Beyond Lisbon

Story and photos by Mary Ann Simpkins

Visit the untouched parts of Portugal

Beyond Lisbon and the Algarve is a part of Portugal that has barely changed over the centuries. Between the Atlantic coast and the mountainous green interior lies a countryside of medieval villages, ancient castles and world-famous vineyards. The rich legacy left by Roman and Moor invasions and Portugal’s emergence as a nation.


UNESCO couldn’t decide which of Évora’s 4000 historic structures to designate as World Heritage and proclaimed everything within the city walls. Walls built by the Romans encircle this well-preserved medieval city they founded. Corinthian columns ring the remains of the Temple of Diana on the hilly city’s highest point. Arched narrow alleyways and tiled patios recall the Moorish occupation. Renaissance fountains and palaces date back to Évora’s reign as the country’s capital and residence of its Kings. Several lived in the 14th-century Palace of the Dukes of Cadaval opposite the Roman temple. The Ducal family still owns the palace. In the adjoining Pousada dos Lóios, formerly a convent, guests stay in a tiny room, an original monk’s cell with a claw foot tub
crammed into the bathroom. In the dining area, three corridors laid out around a pillared cloister offer an ambiance only a historic building can provide. A flamboyant Gothic doorway leads into the convent’s church, São João Evangelista. Stunning floor-to-ceiling blue and white azulejos (tiles) made in 1711 line the nave. Grates in the floor expose a deep Moorish cistern. Portugal’s largest medieval church, the 12th-century cathedral sits on the site of a former mosque. Statues of the apostles on the doorway relieve the austere Gothic-style Sé de Évora’s exterior. Inside, a medley of gilt flourishes, marble walls crammed with paintings and a Baroque altar with a statue of a pregnant Virgin Mary. Flemish artists in the Renaissance period carved everyday scenes of peasants, grape-picking and sheep-sticking on the oak choir stalls. Climb the church’s tower for a panoramic view. Down the steep cobblestoned lanes, the church of Sáo Francisco combines Gothic and Manueline styles. Named after King Manuel, the style unites naturalistic maritime themes with Moorish and heraldic motifs. Behind the Royal church’s nave, the macabre Capela dos Ossos. More than 5000 bones cemented to the walls completely cover the Chapel of Bones. The Francanciscans’ practical solution to free land for development on some of the 42 monastic cemeteries. The chapel also provided the monks with the opportunity to readily contemplate and confront the issue of death in one place. A single white coffin holds the bones of the monk who constructed the chapel. Alongside, a sign says, “Here lies these bones; they await you.”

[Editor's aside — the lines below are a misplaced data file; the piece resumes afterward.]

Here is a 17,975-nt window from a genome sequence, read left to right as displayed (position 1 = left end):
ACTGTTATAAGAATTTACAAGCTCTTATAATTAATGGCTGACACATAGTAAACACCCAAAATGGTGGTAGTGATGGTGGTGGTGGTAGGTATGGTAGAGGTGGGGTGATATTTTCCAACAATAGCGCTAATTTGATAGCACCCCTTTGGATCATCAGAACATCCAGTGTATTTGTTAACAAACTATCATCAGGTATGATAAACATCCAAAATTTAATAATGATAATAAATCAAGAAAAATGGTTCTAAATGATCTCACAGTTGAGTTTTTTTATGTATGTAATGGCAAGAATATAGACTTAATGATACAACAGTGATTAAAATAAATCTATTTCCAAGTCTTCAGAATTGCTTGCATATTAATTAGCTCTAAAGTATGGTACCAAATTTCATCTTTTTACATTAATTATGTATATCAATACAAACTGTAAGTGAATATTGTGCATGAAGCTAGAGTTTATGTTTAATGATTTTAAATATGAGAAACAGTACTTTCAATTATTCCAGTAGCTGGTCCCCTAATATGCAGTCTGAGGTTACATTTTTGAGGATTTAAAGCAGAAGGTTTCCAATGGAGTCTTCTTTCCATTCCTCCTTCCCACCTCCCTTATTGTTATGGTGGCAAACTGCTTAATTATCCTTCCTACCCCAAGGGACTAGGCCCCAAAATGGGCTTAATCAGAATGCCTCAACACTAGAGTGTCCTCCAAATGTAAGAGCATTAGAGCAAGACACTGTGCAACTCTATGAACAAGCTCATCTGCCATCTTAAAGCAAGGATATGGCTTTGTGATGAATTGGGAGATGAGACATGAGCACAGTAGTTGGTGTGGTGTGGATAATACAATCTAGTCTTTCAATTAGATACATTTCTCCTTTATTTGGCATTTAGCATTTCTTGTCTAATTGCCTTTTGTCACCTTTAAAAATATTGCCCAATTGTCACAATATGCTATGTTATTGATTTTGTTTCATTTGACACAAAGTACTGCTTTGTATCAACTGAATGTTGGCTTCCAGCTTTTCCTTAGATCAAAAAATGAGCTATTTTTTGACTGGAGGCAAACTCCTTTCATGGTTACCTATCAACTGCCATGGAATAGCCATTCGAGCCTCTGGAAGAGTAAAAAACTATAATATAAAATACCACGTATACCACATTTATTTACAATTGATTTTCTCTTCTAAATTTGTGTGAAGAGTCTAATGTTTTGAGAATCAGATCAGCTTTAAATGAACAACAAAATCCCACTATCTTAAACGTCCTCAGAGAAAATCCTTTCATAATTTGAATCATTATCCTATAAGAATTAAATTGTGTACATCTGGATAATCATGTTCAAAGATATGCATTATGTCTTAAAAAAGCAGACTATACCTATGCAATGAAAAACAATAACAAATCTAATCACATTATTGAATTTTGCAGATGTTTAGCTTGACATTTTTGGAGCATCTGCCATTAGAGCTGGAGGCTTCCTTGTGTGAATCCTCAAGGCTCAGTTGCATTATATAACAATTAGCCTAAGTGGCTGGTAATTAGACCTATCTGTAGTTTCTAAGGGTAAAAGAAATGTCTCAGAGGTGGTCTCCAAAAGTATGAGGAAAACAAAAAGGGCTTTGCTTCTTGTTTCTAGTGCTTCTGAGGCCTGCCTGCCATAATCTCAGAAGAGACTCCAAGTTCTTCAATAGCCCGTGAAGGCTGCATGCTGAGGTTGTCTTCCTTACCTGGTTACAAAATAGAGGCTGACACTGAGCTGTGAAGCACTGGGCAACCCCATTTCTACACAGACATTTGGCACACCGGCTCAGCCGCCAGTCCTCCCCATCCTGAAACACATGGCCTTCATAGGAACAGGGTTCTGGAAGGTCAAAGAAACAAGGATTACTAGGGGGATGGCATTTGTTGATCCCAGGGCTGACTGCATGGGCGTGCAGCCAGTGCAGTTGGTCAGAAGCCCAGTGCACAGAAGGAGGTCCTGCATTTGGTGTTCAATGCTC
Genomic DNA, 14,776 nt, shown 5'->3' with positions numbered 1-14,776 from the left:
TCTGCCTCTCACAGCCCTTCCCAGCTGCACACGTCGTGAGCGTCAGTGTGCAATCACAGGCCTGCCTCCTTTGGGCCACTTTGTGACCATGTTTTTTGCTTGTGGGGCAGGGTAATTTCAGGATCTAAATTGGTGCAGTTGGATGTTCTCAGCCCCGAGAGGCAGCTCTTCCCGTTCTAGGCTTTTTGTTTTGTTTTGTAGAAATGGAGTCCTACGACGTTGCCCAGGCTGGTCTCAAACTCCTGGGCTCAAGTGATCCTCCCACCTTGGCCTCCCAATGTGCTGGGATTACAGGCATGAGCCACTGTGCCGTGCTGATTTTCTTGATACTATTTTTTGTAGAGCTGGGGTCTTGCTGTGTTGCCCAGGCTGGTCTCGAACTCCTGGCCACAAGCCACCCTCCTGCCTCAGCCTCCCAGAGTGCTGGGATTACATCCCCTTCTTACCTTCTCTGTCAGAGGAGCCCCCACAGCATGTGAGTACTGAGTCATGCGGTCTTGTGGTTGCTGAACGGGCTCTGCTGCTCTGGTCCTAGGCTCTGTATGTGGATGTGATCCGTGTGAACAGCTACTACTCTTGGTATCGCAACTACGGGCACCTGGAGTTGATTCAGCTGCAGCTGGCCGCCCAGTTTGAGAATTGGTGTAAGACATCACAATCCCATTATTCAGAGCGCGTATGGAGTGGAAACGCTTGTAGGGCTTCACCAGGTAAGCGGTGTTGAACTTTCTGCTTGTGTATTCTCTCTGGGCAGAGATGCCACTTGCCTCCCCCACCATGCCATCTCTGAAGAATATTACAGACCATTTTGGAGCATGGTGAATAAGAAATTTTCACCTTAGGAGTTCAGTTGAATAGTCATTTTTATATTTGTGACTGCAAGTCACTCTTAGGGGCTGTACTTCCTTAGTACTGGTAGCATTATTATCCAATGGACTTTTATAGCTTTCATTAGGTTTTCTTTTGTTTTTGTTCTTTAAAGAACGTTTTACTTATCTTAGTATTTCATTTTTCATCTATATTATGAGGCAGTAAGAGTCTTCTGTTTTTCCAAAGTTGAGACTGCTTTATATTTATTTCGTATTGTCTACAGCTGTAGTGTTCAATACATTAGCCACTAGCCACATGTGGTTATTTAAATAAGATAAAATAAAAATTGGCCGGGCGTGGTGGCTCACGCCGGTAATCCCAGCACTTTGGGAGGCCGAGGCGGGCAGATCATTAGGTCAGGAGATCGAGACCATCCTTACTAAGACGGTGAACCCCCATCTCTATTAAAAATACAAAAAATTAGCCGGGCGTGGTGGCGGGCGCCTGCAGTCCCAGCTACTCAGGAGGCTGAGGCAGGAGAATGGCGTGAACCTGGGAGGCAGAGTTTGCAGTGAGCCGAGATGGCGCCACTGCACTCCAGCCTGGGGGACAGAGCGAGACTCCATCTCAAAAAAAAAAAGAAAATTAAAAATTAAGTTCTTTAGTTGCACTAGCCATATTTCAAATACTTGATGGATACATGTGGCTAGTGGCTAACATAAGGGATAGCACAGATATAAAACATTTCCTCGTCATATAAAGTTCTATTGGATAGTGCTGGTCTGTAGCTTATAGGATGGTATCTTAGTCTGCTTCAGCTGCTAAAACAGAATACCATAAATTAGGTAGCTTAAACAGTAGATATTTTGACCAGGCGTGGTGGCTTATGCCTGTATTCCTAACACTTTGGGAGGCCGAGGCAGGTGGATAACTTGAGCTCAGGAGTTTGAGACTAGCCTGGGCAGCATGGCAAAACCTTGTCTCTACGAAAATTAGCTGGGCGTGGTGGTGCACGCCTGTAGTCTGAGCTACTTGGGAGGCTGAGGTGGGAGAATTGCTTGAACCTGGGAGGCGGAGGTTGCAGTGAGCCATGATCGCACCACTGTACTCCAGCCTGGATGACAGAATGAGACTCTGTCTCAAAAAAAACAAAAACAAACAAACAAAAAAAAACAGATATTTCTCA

The Knights Templar came to Portugal in the 12th century to help the country’s first King drive out the Islamic occupiers. They made Tomar, north of Lisbon, their Portuguese headquarters. Their massive complex tops a hill above the town. Erected over five centuries, the Convento do Christo contains the ruins of the Templar’s castle, chapel and a convent. Florid Manueline-style carvings of barnacles, anchors and seaweed embellish some doors and windows of this otherwise dull gray exterior. Wandering through this maze of staircases, corridors and cloisters lead to the surprisingly sumptuous round chapel. Modelled after the Dome in the Rock of Jerusalem, the chapel’s Romanesque columns circle richly gilded panels and paintings on the walls and ceilings depicting the life of Christ. A 10- minute walk away is the small town of Tomar. Patterned paving stones in front of city hall circle the statue of Guladim Pais, the Knight’s Grand Master and town founder.


North of Tomar, King Joáo V, known as the Portuguese Sun King for his lavish lifestyle, plowed funds from Brazil’s gold mines into the library’s three Baroque-style rooms. Gilded pillars and scenes of Chinese life are painted on green, red and gilded wood garland oak bookcases. Trompe l’oeil frescoes coat the ceiling. Behind wire screens shielding the shelves, a colony of bats sleeps during the day. At night, they come out and devour any insects. In the basement, the Academic Prison. From 1593 to 1832, an in-house court sentenced badly behaved students to serve time in its cells. The adjacent former royal chapel, Capela de Sáo Miguel, is as richly decorated as the library. Handpainted blue, white and gold tiles from 1613 blanket the walls.